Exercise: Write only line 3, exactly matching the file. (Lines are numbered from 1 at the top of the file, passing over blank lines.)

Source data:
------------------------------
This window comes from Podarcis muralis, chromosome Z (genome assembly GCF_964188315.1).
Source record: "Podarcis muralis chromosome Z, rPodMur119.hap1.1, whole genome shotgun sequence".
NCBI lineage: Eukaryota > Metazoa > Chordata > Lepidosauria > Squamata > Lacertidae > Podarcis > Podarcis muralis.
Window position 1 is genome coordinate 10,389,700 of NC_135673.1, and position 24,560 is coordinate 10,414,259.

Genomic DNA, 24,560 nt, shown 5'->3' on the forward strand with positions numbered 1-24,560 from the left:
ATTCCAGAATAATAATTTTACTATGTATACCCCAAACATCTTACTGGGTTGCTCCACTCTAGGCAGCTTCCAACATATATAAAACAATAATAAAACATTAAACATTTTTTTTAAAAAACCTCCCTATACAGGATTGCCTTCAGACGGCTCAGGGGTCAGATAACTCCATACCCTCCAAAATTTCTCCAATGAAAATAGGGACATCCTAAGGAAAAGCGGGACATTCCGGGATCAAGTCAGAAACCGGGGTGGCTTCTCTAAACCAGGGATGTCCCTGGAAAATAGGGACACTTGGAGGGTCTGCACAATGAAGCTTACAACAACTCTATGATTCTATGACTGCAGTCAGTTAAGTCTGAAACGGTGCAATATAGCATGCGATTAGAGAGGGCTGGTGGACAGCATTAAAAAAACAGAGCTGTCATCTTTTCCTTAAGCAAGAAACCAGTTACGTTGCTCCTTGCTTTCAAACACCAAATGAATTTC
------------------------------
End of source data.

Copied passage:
NCBI lineage: Eukaryota > Metazoa > Chordata > Lepidosauria > Squamata > Lacertidae > Podarcis > Podarcis muralis.